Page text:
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May 14, 2020

As federal prison population continues remarkable decline, can anyone predict what might be a new normal?

Another Thursday brings another new check on the federal Bureau of Prisons' updated general population numbers. In prior posts here and here, I highlighted that, according to BOP's reporting of the numbers, throughout the month of April the federal prison population was shrinking about 1,000 persons per week.  We are now two weeks into May, and the new numbers at this webpage continue to show an even bigger weekly decline in total number of federal inmates as calculated by BOP: the population dropped from 170,435 (as of April 30) to 169,080 (as of May 7, 2020) to now now a total of 167,803 (as of May 14, 2020).

As I have detailed before, upticks in the number of persons placed on home confinement reported on the BOP's COVID-19 Update page seemingly account for less than a third of recent reported BOP population decreases.  Thus the data continue to suggest that a reduced inflow of prisoners — due, I presume, to many sentencings and reportings to prisons being delayed — is playing a huge role in the significant population declines in recent months.

As the question in the title of this post is meant to flag, I really have no idea what the new normal for the federal prison population might look like in the wake of the remarkable disruptions caused by the coronoavirus.  Just like the whole nation is likely to be unsure about what kinds of activities are "safe" for quite some time, it may be quite some time before anyone can state with confidence that federal prisons are "safe."  And, of course, with profound disruptions to federal grand juries and so many other aspects of federal criminal justice administration, it seems likewise impossible to predict just when the huge federal criminal justice machinery that typically sends over 5000 people to federal prisons each month will be operating at full capacity again.  And, as discussed in this prior post, perhaps at least some judges may be more reticent to send some people to prison even after federal officials say their facitlies are "safe" again.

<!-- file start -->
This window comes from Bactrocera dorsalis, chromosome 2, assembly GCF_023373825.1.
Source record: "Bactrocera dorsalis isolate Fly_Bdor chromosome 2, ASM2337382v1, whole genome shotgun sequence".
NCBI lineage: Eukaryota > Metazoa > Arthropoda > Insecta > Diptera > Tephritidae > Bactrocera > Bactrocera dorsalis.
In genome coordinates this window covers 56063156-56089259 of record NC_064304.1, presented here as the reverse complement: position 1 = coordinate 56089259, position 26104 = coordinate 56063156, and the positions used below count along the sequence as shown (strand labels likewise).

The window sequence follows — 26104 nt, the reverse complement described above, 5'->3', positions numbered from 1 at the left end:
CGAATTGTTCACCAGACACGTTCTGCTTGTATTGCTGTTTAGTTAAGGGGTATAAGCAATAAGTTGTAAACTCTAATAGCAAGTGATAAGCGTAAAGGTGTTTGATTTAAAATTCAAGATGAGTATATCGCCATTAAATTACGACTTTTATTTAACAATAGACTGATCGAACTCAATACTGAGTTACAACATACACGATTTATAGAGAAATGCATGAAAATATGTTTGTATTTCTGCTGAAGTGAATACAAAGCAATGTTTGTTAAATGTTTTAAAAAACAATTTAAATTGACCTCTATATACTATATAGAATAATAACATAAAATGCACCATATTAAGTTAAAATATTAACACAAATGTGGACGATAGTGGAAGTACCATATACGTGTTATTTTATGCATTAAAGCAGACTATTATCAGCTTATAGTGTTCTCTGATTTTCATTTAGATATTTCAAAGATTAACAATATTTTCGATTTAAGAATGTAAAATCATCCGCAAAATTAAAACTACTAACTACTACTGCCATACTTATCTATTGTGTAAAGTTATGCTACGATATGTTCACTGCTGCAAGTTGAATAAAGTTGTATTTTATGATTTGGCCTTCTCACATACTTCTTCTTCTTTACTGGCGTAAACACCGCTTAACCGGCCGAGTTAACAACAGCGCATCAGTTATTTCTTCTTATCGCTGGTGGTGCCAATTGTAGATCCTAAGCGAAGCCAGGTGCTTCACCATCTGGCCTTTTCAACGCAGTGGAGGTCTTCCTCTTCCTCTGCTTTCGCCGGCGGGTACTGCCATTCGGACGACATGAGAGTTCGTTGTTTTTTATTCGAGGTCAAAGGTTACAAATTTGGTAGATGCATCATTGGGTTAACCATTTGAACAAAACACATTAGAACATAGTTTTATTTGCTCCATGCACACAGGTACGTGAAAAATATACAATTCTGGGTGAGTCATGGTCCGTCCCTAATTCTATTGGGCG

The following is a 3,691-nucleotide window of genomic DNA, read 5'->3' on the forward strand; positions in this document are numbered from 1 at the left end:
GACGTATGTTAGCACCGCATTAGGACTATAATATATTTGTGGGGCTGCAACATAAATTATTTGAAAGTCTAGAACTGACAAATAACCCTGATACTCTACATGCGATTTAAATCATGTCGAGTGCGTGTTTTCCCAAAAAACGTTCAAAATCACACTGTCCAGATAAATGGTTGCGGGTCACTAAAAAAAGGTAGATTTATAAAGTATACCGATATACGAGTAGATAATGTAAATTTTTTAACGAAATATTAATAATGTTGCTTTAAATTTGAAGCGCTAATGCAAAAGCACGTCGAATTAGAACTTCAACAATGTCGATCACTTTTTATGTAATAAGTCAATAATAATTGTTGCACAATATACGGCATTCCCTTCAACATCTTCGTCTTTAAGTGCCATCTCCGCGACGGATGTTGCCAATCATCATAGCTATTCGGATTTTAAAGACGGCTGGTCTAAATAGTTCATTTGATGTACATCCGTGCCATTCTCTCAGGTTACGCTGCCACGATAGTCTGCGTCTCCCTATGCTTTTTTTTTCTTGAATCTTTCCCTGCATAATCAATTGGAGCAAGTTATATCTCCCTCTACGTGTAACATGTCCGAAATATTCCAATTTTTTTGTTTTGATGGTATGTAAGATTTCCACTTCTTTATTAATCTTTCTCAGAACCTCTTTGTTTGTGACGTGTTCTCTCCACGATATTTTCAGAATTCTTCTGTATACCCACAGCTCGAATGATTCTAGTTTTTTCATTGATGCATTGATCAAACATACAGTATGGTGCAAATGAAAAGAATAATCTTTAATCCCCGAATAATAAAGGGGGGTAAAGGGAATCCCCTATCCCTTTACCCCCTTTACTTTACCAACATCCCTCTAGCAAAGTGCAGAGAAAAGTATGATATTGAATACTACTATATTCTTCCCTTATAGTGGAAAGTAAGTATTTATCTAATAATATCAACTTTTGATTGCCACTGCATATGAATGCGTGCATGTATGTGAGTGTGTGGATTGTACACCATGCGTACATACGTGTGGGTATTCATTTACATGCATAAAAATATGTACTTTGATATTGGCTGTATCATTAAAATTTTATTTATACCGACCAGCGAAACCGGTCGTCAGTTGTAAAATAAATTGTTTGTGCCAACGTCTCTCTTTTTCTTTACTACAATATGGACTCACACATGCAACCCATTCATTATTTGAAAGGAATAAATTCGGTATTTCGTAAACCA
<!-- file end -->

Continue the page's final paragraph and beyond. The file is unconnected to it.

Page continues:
So, dear readers, anyone bold enough to predict what the federal prison population might look like in, say, mid May 2021 or 2025 or 2030?

A few of many prior related posts:

May 14, 2020 at 11:27 AM | Permalink


I think there is a flaw in your discussion re: home confinement. If you look at the population statistics, that 167,803 figure is made up of:

138,954 in BOP custody
16,742 in private facilities
12,107 in other types of facilities.

If you generate a population report, you’ll see that the 12,107 includes 5,495 inmates on home confinement. So it’s not just that BOP is moving more inmates to home confinement that accounts for the drop in numbers, but an actual reduction in the total number of people either in custody serving a sentence, under some sort of community supervision serving a sentence, or being held pretrial.

Attorney, btw.

Posted by: Minerva | May 14, 2020 11:42:38 AM

Thanks, Minerva. I find it very hard to unpack BOP data, so I am certain I may be mis-assessing what its diversely reported numbers mean.

Posted by: Doug B. | May 14, 2020 12:19:54 PM

I guess the big issues are: 1) how much of the change is about processing issues (cases not beingn resolved); 2) when will we transition from a COVID 19 universe -- with things on hold -- to a post-COVID 19 universe (and how such a universe might look).

I know that, at the state level, we have essentially had a three month "no jury trial" period with a lot of sentencing hearings also being postponed. There have been some early release decisions, but a substantial amount of any reduction in the state prison population has been the inability to sentence defendants. Once the ban on trials and in-person hearings end, I would expect some rebound in the numbers.

If we move quickly to a post-COVID 19 universe (with an effective vaccine and social distancing disappearing), my hunch would be that the trend would return to normal. If COVID 19 is having an annual death toll in the six figures for the forseeable future, I would expect that to have an impact on current prison capacity. And I don't see the federal government going on a major prison building surge to cope. If the maximum capacity is reduced, I would expect to see a correlating decline in prison population.

Posted by: tmm | May 14, 2020 12:34:15 PM

I am confused about how the numbers for those inmates and staff that tested positive are arrived at. At one point 365 Staff were reported to have tested positive but now it is lower and the recovered is higher than those that tested. I am assuming they are now moving people from tested to recovered? Same with inmate count. It almost seems like they have changed there method through out this.

Posted by: Mp | May 14, 2020 5:16:49 PM

I have noticed the same strange dynamic around the COVID numbers being put out by BOP, Mp, and that is one reason I have not been reporting these numbers regularly anymore.

Posted by: Doug B. | May 15, 2020 10:31:16 AM

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